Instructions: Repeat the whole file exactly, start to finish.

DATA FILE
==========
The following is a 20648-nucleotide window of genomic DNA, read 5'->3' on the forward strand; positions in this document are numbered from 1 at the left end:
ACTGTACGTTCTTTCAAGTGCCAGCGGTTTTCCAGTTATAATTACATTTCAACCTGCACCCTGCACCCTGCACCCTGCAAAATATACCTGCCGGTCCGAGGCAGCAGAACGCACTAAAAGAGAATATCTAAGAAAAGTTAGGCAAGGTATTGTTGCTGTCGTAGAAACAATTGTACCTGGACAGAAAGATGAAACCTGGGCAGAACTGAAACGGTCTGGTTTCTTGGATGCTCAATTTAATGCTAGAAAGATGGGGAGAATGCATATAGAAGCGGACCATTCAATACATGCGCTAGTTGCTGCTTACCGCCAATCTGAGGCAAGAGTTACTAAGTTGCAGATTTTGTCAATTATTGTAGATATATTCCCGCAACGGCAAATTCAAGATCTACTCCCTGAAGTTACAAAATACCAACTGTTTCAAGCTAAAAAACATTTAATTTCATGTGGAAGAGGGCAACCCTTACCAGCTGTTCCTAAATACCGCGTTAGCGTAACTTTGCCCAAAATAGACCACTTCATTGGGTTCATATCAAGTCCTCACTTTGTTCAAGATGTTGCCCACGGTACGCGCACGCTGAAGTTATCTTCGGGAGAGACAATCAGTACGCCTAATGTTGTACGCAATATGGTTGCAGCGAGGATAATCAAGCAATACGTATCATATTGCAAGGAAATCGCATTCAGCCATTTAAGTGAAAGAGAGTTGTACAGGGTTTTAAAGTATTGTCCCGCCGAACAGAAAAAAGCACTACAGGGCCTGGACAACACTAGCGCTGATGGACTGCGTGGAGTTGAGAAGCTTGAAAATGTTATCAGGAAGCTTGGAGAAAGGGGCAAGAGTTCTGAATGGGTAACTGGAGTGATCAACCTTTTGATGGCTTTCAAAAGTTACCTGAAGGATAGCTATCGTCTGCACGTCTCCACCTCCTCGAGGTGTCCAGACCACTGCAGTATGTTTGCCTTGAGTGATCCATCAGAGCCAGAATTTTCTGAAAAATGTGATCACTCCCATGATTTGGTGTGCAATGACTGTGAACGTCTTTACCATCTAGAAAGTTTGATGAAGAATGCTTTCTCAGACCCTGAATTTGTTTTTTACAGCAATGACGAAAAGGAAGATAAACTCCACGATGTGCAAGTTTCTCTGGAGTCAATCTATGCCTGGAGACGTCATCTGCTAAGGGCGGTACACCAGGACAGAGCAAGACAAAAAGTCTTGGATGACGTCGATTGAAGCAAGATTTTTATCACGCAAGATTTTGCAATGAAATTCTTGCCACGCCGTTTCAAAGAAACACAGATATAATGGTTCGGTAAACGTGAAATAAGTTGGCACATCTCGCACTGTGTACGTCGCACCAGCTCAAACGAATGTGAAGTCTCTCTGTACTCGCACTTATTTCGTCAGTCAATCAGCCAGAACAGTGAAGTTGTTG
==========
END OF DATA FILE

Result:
The following is a 20648-nucleotide window of genomic DNA, read 5'->3' on the forward strand; positions in this document are numbered from 1 at the left end:
ACTGTACGTTCTTTCAAGTGCCAGCGGTTTTCCAGTTATAATTACATTTCAACCTGCACCCTGCACCCTGCACCCTGCAAAATATACCTGCCGGTCCGAGGCAGCAGAACGCACTAAAAGAGAATATCTAAGAAAAGTTAGGCAAGGTATTGTTGCTGTCGTAGAAACAATTGTACCTGGACAGAAAGATGAAACCTGGGCAGAACTGAAACGGTCTGGTTTCTTGGATGCTCAATTTAATGCTAGAAAGATGGGGAGAATGCATATAGAAGCGGACCATTCAATACATGCGCTAGTTGCTGCTTACCGCCAATCTGAGGCAAGAGTTACTAAGTTGCAGATTTTGTCAATTATTGTAGATATATTCCCGCAACGGCAAATTCAAGATCTACTCCCTGAAGTTACAAAATACCAACTGTTTCAAGCTAAAAAACATTTAATTTCATGTGGAAGAGGGCAACCCTTACCAGCTGTTCCTAAATACCGCGTTAGCGTAACTTTGCCCAAAATAGACCACTTCATTGGGTTCATATCAAGTCCTCACTTTGTTCAAGATGTTGCCCACGGTACGCGCACGCTGAAGTTATCTTCGGGAGAGACAATCAGTACGCCTAATGTTGTACGCAATATGGTTGCAGCGAGGATAATCAAGCAATACGTATCATATTGCAAGGAAATCGCATTCAGCCATTTAAGTGAAAGAGAGTTGTACAGGGTTTTAAAGTATTGTCCCGCCGAACAGAAAAAAGCACTACAGGGCCTGGACAACACTAGCGCTGATGGACTGCGTGGAGTTGAGAAGCTTGAAAATGTTATCAGGAAGCTTGGAGAAAGGGGCAAGAGTTCTGAATGGGTAACTGGAGTGATCAACCTTTTGATGGCTTTCAAAAGTTACCTGAAGGATAGCTATCGTCTGCACGTCTCCACCTCCTCGAGGTGTCCAGACCACTGCAGTATGTTTGCCTTGAGTGATCCATCAGAGCCAGAATTTTCTGAAAAATGTGATCACTCCCATGATTTGGTGTGCAATGACTGTGAACGTCTTTACCATCTAGAAAGTTTGATGAAGAATGCTTTCTCAGACCCTGAATTTGTTTTTTACAGCAATGACGAAAAGGAAGATAAACTCCACGATGTGCAAGTTTCTCTGGAGTCAATCTATGCCTGGAGACGTCATCTGCTAAGGGCGGTACACCAGGACAGAGCAAGACAAAAAGTCTTGGATGACGTCGATTGAAGCAAGATTTTTATCACGCAAGATTTTGCAATGAAATTCTTGCCACGCCGTTTCAAAGAAACACAGATATAATGGTTCGGTAAACGTGAAATAAGTTGGCACATCTCGCACTGTGTACGTCGCACCAGCTCAAACGAATGTGAAGTCTCTCTGTACTCGCACTTATTTCGTCAGTCAATCAGCCAGAACAGTGAAGTTGTTG